Controversy Surrounding High Protein Diets

While high protein diets are relatively safe for healthy individuals without health implications, it's important to note this diet is not suitable for everyone.

"You should not follow a high protein diet without the guidance of a medical professional—consuming too much protein can be a burden on the body," which, Kiernan says, can lead to undesirable health issues.

What's more, some protein choices are more helpful to the body, given many protein-rich foods from animals can contain unfavorable levels of saturated fats and cholesterol.

Consuming too much protein can also be taxing for the kidneys, and so this pattern of eating has negative characteristics for anyone with a hiked cholesterol count or renal dysfunction. To counterbalance this characteristic, an increase in water intake is required to avoid the risk of dehydration.

Side Effects

As with most diets, there are risk factors and negative side effects to consider before making a drastic change. Additionally, you should speak to a health care professional if you have any hesitations or underlying health issues that a high protein diet may impact.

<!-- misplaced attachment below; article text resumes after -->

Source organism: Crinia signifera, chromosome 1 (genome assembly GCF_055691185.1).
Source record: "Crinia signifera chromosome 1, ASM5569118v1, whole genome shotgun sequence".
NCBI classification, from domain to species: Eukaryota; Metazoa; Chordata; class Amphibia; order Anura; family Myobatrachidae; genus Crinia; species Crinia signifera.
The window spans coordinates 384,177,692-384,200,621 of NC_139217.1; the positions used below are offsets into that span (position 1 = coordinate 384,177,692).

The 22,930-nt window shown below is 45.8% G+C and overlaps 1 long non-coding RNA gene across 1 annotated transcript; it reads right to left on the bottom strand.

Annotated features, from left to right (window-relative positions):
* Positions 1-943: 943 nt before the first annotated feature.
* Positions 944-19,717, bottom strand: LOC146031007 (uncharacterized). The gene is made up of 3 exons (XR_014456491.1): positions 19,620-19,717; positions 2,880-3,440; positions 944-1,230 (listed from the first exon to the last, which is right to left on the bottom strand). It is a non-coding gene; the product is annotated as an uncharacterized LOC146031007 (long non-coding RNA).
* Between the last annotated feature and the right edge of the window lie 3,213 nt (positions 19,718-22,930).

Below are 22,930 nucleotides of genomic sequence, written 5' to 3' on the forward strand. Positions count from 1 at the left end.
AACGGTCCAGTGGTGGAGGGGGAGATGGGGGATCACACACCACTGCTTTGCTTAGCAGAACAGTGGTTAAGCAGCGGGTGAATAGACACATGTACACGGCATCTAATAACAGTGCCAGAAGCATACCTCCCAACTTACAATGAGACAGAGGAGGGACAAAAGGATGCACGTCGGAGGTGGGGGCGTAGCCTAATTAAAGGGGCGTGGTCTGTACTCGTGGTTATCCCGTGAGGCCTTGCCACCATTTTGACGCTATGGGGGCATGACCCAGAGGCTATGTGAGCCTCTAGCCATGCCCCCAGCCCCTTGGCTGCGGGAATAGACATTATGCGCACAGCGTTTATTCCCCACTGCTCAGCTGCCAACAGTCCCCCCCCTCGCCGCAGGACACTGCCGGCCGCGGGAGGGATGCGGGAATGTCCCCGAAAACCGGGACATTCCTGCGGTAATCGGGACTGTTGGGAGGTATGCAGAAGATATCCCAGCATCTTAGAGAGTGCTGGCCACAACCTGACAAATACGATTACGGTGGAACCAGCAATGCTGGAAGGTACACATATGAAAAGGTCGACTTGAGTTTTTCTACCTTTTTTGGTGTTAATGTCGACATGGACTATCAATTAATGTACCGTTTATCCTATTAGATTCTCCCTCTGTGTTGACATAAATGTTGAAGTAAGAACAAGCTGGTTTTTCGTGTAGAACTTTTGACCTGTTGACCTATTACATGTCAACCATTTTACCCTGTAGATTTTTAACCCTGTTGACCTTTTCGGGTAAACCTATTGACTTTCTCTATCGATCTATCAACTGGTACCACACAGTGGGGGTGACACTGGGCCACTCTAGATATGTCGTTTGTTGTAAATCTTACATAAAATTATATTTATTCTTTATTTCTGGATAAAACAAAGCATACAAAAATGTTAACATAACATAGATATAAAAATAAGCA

May Cause Gastrointestinal Issues

"When you consume a high protein diet, you reduce your intake of carbohydrates, which results in a lower intake of fiber," explains Kiernan. In turn, this can lead to gastrointestinal issues including constipation.

Dietary fiber, found in carbohydrate-loaded foods including fruit, vegetables and grains, passes in transit without much of it being absorbed, and therefore adds "bulk" to your stools.

May Cause a Nutritional Deficit

Similarly, a diet high in protein might lack nutritionally-dense foods. Keirnan notes, "It's important to consume a balanced diet by including carbs and healthy fats, regardless if you increase your protein, to meet your body’s nutrition needs and prevent nutritional deficiencies."

In some extreme cases, the body can become flooded with additional protein that is not utilized, in turn causing a metabolic strain on the bones, kidneys, and liver.

Therefore, such a diet may unintentionally reduce the intake of foods containing certain key nutrients, resulting in deprivation of essential vitamins and nutrients.

May Lead to Cardiovascular Problem

"A high protein diet may include an increased intake of red meats and fattier proteins, which can spark cardiovascular issues," outlines Kiernan.